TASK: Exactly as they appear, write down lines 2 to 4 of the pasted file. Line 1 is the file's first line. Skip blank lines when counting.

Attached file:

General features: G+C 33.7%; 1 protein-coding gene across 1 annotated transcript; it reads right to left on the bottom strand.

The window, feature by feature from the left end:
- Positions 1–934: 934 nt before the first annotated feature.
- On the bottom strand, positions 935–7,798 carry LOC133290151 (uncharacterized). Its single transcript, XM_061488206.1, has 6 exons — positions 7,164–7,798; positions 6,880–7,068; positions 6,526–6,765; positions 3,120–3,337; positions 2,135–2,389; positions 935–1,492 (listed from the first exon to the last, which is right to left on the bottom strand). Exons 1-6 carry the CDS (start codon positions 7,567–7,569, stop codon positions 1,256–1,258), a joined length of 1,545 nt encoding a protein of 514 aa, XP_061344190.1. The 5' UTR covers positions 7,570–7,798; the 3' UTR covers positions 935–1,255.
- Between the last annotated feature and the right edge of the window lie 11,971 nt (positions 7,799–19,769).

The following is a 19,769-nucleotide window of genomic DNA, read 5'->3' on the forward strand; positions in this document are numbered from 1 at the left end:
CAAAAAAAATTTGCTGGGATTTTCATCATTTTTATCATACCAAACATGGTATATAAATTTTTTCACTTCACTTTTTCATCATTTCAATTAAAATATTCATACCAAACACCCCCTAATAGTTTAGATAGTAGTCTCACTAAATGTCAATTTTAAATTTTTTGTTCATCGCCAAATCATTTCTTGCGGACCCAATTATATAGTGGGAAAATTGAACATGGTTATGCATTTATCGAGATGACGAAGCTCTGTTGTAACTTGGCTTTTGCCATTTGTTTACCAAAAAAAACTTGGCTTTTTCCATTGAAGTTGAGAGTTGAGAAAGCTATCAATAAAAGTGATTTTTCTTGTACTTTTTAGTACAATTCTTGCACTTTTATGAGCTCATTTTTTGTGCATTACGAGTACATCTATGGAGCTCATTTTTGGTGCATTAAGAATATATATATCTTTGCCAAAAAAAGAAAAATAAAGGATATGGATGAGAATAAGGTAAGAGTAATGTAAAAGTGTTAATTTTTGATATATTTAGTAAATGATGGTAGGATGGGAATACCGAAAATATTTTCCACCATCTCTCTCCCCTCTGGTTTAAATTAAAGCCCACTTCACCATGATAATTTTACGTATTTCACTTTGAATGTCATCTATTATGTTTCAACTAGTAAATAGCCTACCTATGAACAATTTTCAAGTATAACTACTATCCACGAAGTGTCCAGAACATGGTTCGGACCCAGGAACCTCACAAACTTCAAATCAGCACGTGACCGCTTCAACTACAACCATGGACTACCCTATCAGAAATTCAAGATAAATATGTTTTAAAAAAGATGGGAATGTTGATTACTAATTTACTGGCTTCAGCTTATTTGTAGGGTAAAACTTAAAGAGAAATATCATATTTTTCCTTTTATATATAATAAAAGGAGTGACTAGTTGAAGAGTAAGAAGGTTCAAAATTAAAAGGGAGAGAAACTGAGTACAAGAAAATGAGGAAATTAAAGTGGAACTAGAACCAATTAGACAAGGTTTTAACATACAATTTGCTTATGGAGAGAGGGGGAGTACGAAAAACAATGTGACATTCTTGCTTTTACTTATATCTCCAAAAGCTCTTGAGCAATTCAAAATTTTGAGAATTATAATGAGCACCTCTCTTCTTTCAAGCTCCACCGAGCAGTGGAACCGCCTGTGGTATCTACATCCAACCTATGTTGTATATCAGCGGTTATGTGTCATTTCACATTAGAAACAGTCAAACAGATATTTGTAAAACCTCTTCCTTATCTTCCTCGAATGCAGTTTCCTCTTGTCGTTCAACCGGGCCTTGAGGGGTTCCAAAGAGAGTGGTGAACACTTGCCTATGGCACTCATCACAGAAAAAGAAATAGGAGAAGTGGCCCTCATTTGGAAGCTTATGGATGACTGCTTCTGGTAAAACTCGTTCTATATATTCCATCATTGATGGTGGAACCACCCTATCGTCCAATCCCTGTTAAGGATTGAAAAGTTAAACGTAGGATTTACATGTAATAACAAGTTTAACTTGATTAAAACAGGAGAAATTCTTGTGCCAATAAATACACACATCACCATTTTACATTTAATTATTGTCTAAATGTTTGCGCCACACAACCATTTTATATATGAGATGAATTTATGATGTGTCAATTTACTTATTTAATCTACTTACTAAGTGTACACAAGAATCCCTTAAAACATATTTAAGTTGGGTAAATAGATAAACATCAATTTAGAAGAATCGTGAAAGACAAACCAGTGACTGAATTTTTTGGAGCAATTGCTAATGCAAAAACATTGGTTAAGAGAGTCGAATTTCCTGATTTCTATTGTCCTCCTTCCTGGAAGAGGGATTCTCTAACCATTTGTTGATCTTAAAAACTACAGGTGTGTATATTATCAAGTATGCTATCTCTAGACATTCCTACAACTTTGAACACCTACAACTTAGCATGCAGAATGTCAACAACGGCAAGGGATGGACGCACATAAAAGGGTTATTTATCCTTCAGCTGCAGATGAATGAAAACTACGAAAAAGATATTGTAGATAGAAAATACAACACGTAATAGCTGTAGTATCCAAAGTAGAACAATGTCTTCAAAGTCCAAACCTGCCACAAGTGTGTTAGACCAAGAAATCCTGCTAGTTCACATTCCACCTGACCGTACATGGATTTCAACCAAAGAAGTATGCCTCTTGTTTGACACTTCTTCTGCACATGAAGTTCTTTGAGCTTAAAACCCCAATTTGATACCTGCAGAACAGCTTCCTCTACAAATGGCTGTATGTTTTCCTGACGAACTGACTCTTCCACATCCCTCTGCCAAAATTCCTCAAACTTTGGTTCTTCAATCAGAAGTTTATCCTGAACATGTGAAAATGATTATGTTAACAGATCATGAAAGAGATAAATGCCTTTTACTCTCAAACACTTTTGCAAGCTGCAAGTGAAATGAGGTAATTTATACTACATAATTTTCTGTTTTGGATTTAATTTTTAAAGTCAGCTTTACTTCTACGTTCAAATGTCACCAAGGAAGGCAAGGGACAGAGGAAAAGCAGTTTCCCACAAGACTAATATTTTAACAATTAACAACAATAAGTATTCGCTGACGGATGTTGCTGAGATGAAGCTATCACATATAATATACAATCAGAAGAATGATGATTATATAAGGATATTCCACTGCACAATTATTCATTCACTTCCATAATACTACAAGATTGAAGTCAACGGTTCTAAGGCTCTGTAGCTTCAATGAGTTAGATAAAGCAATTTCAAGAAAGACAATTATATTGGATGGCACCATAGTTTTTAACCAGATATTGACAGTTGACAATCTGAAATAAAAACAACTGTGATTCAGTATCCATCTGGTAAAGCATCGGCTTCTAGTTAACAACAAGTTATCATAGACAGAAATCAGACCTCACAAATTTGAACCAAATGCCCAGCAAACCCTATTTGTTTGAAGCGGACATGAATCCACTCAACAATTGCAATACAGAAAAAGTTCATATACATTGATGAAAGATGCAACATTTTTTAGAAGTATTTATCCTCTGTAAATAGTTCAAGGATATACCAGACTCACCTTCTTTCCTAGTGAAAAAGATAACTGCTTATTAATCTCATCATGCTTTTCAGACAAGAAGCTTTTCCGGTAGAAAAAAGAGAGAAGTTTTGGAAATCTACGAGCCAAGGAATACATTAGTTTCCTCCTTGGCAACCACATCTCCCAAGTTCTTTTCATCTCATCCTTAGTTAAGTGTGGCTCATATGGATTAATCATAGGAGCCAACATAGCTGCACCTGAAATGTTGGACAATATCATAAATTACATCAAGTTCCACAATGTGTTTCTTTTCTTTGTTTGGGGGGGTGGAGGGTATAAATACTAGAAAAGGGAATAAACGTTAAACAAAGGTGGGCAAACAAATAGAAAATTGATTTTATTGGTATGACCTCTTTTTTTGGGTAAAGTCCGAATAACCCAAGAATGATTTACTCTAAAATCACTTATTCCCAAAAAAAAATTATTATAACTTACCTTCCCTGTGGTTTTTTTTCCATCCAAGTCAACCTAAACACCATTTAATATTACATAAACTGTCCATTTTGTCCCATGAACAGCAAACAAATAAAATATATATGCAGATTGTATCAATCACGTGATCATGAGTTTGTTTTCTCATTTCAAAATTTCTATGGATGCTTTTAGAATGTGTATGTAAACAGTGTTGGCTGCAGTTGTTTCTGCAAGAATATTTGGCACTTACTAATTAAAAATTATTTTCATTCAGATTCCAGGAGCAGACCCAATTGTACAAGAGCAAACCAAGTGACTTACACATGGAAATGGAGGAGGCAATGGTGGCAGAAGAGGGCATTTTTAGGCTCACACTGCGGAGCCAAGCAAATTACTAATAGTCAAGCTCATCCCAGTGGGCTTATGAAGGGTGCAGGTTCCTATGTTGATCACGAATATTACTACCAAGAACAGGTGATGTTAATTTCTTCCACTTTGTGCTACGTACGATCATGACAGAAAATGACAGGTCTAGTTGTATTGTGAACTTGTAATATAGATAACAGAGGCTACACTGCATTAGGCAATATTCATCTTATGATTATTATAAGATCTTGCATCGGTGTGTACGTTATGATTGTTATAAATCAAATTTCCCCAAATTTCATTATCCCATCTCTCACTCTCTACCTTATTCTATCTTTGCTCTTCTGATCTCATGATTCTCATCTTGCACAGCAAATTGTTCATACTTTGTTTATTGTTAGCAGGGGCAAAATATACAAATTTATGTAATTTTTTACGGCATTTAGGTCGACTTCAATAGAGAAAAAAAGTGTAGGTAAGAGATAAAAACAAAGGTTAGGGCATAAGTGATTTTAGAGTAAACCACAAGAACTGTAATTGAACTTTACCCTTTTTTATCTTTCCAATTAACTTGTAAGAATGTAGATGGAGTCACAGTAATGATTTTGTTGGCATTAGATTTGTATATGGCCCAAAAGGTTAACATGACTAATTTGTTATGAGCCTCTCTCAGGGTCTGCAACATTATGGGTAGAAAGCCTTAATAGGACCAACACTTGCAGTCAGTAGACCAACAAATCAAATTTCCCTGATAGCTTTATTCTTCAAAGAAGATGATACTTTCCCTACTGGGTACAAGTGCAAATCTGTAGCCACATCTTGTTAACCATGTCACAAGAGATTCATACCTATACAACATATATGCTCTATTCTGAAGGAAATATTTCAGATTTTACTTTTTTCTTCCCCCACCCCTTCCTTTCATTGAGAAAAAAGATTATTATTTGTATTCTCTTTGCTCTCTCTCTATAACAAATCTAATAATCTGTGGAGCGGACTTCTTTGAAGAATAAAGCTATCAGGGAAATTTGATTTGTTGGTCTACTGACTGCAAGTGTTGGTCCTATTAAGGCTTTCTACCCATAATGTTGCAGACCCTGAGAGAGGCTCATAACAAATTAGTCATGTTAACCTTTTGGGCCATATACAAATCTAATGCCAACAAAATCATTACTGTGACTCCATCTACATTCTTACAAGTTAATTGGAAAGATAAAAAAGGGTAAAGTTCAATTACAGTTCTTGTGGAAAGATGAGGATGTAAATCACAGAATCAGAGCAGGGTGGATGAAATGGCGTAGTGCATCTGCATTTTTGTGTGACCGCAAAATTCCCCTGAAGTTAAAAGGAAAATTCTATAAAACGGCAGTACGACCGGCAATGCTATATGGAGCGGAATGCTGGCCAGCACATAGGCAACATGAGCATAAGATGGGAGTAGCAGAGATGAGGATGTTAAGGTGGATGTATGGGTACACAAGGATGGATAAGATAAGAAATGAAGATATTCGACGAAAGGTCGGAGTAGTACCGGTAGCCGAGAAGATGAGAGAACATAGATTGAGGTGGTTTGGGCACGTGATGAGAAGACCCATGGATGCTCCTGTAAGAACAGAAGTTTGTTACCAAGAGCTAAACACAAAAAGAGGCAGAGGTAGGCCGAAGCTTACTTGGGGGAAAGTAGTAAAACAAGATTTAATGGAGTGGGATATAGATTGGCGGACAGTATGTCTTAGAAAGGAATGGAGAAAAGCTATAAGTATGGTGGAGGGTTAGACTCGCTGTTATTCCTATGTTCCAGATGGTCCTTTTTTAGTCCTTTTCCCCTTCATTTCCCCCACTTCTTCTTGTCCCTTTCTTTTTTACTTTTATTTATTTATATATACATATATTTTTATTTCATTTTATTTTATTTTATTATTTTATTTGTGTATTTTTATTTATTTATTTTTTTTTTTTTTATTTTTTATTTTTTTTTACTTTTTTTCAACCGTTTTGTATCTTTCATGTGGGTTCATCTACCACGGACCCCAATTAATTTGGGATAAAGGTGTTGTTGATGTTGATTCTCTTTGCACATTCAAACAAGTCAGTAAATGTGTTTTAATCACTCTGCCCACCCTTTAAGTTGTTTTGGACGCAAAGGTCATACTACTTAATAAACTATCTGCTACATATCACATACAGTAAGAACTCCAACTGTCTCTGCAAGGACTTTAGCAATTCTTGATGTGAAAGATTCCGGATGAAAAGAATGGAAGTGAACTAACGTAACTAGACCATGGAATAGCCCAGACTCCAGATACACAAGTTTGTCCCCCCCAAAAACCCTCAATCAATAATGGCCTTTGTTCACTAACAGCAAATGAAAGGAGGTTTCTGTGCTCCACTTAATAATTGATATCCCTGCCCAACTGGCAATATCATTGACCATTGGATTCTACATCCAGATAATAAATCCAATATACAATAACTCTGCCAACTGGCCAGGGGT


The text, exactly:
The window, feature by feature from the left end:
- Positions 1–934: 934 nt before the first annotated feature.
- On the bottom strand, positions 935–7,798 carry LOC133290151 (uncharacterized). Its single transcript, XM_061488206.1, has 6 exons — positions 7,164–7,798; positions 6,880–7,068; positions 6,526–6,765; positions 3,120–3,337; positions 2,135–2,389; positions 935–1,492 (listed from the first exon to the last, which is right to left on the bottom strand). Exons 1-6 carry the CDS (start codon positions 7,567–7,569, stop codon positions 1,256–1,258), a joined length of 1,545 nt encoding a protein of 514 aa, XP_061344190.1. The 5' UTR covers positions 7,570–7,798; the 3' UTR covers positions 935–1,255.